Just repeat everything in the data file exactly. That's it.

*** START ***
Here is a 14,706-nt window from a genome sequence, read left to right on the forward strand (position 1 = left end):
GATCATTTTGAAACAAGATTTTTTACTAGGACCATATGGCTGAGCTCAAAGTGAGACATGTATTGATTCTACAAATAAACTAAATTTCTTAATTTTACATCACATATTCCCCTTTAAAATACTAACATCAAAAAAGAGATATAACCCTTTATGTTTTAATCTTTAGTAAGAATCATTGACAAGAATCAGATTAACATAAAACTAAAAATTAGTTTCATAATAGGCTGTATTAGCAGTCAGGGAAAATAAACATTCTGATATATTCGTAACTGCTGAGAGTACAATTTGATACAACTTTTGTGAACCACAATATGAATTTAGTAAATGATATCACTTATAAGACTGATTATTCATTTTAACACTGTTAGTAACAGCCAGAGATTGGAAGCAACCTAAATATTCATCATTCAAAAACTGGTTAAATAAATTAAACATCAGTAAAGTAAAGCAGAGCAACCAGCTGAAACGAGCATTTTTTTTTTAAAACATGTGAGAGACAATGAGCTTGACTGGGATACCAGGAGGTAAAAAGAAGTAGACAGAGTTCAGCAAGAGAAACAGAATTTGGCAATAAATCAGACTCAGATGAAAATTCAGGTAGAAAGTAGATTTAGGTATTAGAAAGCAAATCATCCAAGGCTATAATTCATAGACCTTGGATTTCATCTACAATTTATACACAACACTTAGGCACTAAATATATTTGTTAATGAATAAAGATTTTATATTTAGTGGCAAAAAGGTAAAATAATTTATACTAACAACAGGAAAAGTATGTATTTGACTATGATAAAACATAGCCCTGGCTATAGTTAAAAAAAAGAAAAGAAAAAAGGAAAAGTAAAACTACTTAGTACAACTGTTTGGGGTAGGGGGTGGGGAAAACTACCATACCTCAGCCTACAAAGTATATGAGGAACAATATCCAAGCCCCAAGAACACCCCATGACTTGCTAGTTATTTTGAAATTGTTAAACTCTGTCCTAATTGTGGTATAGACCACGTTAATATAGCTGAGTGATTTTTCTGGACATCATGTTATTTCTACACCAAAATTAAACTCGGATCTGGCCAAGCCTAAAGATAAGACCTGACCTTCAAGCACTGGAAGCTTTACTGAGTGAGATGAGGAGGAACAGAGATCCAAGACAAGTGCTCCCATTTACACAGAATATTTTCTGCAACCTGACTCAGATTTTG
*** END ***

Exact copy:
Here is a 14,706-nt window from a genome sequence, read left to right on the forward strand (position 1 = left end):
GATCATTTTGAAACAAGATTTTTTACTAGGACCATATGGCTGAGCTCAAAGTGAGACATGTATTGATTCTACAAATAAACTAAATTTCTTAATTTTACATCACATATTCCCCTTTAAAATACTAACATCAAAAAAGAGATATAACCCTTTATGTTTTAATCTTTAGTAAGAATCATTGACAAGAATCAGATTAACATAAAACTAAAAATTAGTTTCATAATAGGCTGTATTAGCAGTCAGGGAAAATAAACATTCTGATATATTCGTAACTGCTGAGAGTACAATTTGATACAACTTTTGTGAACCACAATATGAATTTAGTAAATGATATCACTTATAAGACTGATTATTCATTTTAACACTGTTAGTAACAGCCAGAGATTGGAAGCAACCTAAATATTCATCATTCAAAAACTGGTTAAATAAATTAAACATCAGTAAAGTAAAGCAGAGCAACCAGCTGAAACGAGCATTTTTTTTTTAAAACATGTGAGAGACAATGAGCTTGACTGGGATACCAGGAGGTAAAAAGAAGTAGACAGAGTTCAGCAAGAGAAACAGAATTTGGCAATAAATCAGACTCAGATGAAAATTCAGGTAGAAAGTAGATTTAGGTATTAGAAAGCAAATCATCCAAGGCTATAATTCATAGACCTTGGATTTCATCTACAATTTATACACAACACTTAGGCACTAAATATATTTGTTAATGAATAAAGATTTTATATTTAGTGGCAAAAAGGTAAAATAATTTATACTAACAACAGGAAAAGTATGTATTTGACTATGATAAAACATAGCCCTGGCTATAGTTAAAAAAAAGAAAAGAAAAAAGGAAAAGTAAAACTACTTAGTACAACTGTTTGGGGTAGGGGGTGGGGAAAACTACCATACCTCAGCCTACAAAGTATATGAGGAACAATATCCAAGCCCCAAGAACACCCCATGACTTGCTAGTTATTTTGAAATTGTTAAACTCTGTCCTAATTGTGGTATAGACCACGTTAATATAGCTGAGTGATTTTTCTGGACATCATGTTATTTCTACACCAAAATTAAACTCGGATCTGGCCAAGCCTAAAGATAAGACCTGACCTTCAAGCACTGGAAGCTTTACTGAGTGAGATGAGGAGGAACAGAGATCCAAGACAAGTGCTCCCATTTACACAGAATATTTTCTGCAACCTGACTCAGATTTTG